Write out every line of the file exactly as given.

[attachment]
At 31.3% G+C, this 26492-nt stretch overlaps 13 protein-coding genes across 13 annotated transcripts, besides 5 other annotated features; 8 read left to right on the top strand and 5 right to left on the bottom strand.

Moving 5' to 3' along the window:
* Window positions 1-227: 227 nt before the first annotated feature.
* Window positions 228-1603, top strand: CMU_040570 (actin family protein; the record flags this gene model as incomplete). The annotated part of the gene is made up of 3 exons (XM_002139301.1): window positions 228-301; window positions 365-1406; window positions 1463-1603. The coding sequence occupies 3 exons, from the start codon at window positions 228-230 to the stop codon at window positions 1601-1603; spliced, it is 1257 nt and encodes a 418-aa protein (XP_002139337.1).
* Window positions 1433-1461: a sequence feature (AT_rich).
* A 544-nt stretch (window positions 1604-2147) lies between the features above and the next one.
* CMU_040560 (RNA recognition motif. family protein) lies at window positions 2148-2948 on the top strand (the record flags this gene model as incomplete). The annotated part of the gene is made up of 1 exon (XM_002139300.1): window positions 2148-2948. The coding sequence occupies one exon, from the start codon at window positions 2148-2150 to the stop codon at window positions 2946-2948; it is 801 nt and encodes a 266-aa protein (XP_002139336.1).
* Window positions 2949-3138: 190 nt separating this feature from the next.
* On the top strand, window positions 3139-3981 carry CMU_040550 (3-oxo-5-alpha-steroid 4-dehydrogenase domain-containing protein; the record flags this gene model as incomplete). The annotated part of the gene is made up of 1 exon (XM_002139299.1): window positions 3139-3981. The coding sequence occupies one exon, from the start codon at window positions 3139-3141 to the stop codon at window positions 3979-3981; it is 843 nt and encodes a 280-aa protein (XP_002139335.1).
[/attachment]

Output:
At 31.3% G+C, this 26492-nt stretch overlaps 13 protein-coding genes across 13 annotated transcripts, besides 5 other annotated features; 8 read left to right on the top strand and 5 right to left on the bottom strand.

Moving 5' to 3' along the window:
* Window positions 1-227: 227 nt before the first annotated feature.
* Window positions 228-1603, top strand: CMU_040570 (actin family protein; the record flags this gene model as incomplete). The annotated part of the gene is made up of 3 exons (XM_002139301.1): window positions 228-301; window positions 365-1406; window positions 1463-1603. The coding sequence occupies 3 exons, from the start codon at window positions 228-230 to the stop codon at window positions 1601-1603; spliced, it is 1257 nt and encodes a 418-aa protein (XP_002139337.1).
* Window positions 1433-1461: a sequence feature (AT_rich).
* A 544-nt stretch (window positions 1604-2147) lies between the features above and the next one.
* CMU_040560 (RNA recognition motif. family protein) lies at window positions 2148-2948 on the top strand (the record flags this gene model as incomplete). The annotated part of the gene is made up of 1 exon (XM_002139300.1): window positions 2148-2948. The coding sequence occupies one exon, from the start codon at window positions 2148-2150 to the stop codon at window positions 2946-2948; it is 801 nt and encodes a 266-aa protein (XP_002139336.1).
* Window positions 2949-3138: 190 nt separating this feature from the next.
* On the top strand, window positions 3139-3981 carry CMU_040550 (3-oxo-5-alpha-steroid 4-dehydrogenase domain-containing protein; the record flags this gene model as incomplete). The annotated part of the gene is made up of 1 exon (XM_002139299.1): window positions 3139-3981. The coding sequence occupies one exon, from the start codon at window positions 3139-3141 to the stop codon at window positions 3979-3981; it is 843 nt and encodes a 280-aa protein (XP_002139335.1).